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Get Ready For Phase 2 Of Telegraph Hill Rock Slope Improvements

Get Ready For Phase 2 Of Telegraph Hill Rock Slope Improvements
Photo: SF Public Works
By Geri Koeppel - Published on August 31, 2015.

Phase one of the Telegraph Hill Rock Slope Improvement Project wrapped up earlier this summer, and phase two is now scheduled to begin in early 2016.  The contractor has already placed 400 30-foot steel rock anchors and heavy steel mesh on the slope for reinforcement, with more on the way.

SF Public Works spokesperson Greg Crump told Hoodline that phase one of the project covered about half of the hillside. Phase two will stabilize the portion below Coit Tower, just east of the work that was done in phase one, along with the side on Chestnut Street, which saw a rockslide in December 2014. (Other areas saw rockslides in 2012.)

"We’re wrapping up the design and planning phases for that," he said, "and we’re going to put it out to bid in the next month or so." The actual construction will start in February or March.

Crump said that Public Works will reach out to the community to inform them of the project and seek input. During phase one, Telegraph Hill residents had concerns about traffic jams and parking issues at Coit Tower. "We are going do our best to minimize disruptions to parking at Coit Tower" for as long as possible, Crump said, though there could be times equipment needs to be placed there.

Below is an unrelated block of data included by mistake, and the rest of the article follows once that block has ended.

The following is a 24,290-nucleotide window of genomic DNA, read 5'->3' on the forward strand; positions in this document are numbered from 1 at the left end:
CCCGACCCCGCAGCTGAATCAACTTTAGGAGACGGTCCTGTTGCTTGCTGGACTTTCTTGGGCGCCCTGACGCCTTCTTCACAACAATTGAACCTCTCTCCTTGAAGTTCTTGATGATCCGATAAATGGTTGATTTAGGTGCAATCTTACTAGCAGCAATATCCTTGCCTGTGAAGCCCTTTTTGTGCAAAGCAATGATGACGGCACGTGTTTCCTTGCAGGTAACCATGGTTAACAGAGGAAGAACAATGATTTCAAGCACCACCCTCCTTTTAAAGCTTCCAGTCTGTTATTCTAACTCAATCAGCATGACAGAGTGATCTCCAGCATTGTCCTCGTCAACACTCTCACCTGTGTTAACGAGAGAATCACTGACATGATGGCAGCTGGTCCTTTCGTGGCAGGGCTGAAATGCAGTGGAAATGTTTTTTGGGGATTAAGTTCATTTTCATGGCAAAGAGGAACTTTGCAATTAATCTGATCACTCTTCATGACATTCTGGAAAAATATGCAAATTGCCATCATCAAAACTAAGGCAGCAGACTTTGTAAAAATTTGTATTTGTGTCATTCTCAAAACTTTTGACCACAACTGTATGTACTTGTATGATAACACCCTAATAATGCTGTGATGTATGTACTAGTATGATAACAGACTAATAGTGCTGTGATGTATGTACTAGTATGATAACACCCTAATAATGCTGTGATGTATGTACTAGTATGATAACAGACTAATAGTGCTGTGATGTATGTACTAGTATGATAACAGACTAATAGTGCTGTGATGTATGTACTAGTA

Photo: Ken Maley

"The construction work will include rock-slope repair, rock excavation and hauling out, and slope stabilization, very similar to the work performed this year on the hillside to the south," Crump said in a flyer about the portion of the project at 140 Chestnut St. (at Winthrop). "The Chestnut Street alleyway that runs under the rock hillside will remain closed to vehicles and pedestrians. Please expect minor impacts, including but not limited to traffic delays, parking restrictions, and pedestrian routing."

Crump said that phase one of the Telegraph Hill Rock Slope Improvement Project came in on budget at $3.89 million; phase two is budgeted at about $5 million, and more details about the full budget and timeline will be ready in the next few months. The repairs are a "generational fix" designed to last for years to come, Crump said. "It’s a technical project; it’s a unique project," he said. "We’re excited to get going again."